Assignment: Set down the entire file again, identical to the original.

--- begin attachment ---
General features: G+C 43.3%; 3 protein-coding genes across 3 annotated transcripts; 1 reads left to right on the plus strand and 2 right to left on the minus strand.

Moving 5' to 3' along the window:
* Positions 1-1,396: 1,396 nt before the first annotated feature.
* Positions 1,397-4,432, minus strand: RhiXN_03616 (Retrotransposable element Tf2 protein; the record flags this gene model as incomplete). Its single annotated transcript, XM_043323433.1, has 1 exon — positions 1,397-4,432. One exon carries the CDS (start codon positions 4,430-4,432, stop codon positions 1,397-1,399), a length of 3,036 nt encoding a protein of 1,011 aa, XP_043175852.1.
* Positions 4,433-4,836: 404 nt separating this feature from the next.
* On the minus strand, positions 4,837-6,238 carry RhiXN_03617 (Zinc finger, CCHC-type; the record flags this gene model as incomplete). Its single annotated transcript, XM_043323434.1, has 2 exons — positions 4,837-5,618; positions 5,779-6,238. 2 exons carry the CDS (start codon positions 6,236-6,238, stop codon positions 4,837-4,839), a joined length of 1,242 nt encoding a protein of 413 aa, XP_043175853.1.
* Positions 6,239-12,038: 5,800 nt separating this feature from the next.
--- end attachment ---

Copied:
General features: G+C 43.3%; 3 protein-coding genes across 3 annotated transcripts; 1 reads left to right on the plus strand and 2 right to left on the minus strand.

Moving 5' to 3' along the window:
* Positions 1-1,396: 1,396 nt before the first annotated feature.
* Positions 1,397-4,432, minus strand: RhiXN_03616 (Retrotransposable element Tf2 protein; the record flags this gene model as incomplete). Its single annotated transcript, XM_043323433.1, has 1 exon — positions 1,397-4,432. One exon carries the CDS (start codon positions 4,430-4,432, stop codon positions 1,397-1,399), a length of 3,036 nt encoding a protein of 1,011 aa, XP_043175852.1.
* Positions 4,433-4,836: 404 nt separating this feature from the next.
* On the minus strand, positions 4,837-6,238 carry RhiXN_03617 (Zinc finger, CCHC-type; the record flags this gene model as incomplete). Its single annotated transcript, XM_043323434.1, has 2 exons — positions 4,837-5,618; positions 5,779-6,238. 2 exons carry the CDS (start codon positions 6,236-6,238, stop codon positions 4,837-4,839), a joined length of 1,242 nt encoding a protein of 413 aa, XP_043175853.1.
* Positions 6,239-12,038: 5,800 nt separating this feature from the next.